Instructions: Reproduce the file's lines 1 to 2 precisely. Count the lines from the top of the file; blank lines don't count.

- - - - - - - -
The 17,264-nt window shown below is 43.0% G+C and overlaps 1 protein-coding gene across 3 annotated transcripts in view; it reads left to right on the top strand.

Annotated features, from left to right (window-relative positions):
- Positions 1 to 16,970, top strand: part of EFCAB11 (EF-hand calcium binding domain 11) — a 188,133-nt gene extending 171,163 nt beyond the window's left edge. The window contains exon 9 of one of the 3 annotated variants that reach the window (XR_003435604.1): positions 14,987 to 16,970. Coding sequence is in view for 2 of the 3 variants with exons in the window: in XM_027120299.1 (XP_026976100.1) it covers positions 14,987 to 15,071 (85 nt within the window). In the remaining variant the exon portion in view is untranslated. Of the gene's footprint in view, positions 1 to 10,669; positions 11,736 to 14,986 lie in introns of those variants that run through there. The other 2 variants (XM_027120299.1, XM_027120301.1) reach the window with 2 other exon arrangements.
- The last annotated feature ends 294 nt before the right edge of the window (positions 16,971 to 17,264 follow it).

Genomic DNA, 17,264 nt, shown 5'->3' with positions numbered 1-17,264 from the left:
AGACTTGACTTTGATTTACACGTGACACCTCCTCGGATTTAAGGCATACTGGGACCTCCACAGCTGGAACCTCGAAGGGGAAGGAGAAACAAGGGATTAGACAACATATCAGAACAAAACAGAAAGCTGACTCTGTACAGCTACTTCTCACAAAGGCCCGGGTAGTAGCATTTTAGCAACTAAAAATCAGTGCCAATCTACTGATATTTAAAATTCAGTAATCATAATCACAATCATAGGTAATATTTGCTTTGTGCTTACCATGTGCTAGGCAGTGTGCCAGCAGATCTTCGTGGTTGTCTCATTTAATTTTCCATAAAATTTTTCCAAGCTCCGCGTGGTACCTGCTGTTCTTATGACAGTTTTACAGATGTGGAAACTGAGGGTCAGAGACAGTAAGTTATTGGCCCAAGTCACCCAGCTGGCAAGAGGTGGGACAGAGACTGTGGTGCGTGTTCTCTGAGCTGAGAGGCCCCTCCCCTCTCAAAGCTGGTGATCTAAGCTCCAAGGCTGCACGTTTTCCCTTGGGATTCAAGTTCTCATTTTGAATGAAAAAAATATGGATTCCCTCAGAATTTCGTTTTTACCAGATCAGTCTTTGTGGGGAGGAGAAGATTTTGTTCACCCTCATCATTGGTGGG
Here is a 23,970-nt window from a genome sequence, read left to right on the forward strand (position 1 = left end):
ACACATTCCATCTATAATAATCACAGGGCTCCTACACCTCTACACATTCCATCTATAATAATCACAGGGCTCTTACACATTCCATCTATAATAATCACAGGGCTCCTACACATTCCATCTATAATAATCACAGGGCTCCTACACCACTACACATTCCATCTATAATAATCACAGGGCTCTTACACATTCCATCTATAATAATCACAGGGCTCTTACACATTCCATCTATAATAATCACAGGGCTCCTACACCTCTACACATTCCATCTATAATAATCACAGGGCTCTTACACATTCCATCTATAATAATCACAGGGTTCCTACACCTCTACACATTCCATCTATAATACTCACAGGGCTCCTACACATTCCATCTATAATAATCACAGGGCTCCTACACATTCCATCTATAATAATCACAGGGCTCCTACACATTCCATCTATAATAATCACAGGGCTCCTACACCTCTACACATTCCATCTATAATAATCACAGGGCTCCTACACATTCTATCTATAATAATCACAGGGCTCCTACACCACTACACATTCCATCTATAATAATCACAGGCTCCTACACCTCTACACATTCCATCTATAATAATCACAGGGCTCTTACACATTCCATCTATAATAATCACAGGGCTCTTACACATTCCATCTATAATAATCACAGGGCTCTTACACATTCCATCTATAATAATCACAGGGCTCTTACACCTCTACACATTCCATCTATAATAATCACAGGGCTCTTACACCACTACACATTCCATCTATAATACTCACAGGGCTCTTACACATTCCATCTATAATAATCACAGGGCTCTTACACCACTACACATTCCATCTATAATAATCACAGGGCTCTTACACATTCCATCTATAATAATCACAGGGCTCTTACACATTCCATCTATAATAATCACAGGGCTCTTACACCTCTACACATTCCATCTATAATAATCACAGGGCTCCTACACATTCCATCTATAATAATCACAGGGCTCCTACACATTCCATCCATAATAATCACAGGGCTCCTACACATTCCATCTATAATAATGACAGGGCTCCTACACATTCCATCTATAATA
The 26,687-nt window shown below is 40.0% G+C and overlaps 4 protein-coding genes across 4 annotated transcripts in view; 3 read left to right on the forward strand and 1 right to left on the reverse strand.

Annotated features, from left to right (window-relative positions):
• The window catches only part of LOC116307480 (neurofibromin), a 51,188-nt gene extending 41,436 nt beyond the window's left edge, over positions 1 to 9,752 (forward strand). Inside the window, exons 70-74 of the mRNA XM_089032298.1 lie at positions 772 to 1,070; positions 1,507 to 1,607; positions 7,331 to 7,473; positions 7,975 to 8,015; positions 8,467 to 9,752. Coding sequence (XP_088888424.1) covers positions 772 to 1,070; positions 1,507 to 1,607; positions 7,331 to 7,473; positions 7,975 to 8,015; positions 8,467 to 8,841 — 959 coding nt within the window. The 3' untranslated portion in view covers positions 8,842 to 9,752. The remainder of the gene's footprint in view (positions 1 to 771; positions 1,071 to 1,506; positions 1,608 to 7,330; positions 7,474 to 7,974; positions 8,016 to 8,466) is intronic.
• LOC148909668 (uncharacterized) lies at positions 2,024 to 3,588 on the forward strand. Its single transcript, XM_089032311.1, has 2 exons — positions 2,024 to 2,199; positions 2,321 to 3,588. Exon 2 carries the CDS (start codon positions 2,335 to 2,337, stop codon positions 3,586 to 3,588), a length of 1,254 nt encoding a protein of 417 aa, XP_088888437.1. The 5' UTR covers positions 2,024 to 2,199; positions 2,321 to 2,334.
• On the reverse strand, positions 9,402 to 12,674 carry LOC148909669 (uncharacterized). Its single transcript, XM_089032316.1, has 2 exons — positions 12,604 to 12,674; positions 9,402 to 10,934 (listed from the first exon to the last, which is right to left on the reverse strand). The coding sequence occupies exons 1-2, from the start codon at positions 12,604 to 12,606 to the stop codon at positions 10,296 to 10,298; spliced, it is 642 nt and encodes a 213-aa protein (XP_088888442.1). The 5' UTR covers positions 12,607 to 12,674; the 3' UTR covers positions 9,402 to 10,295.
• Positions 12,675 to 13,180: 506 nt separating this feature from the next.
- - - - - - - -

The 17,264-nt window shown below is 43.0% G+C and overlaps 1 protein-coding gene across 3 annotated transcripts in view; it reads left to right on the top strand.

Annotated features, from left to right (window-relative positions):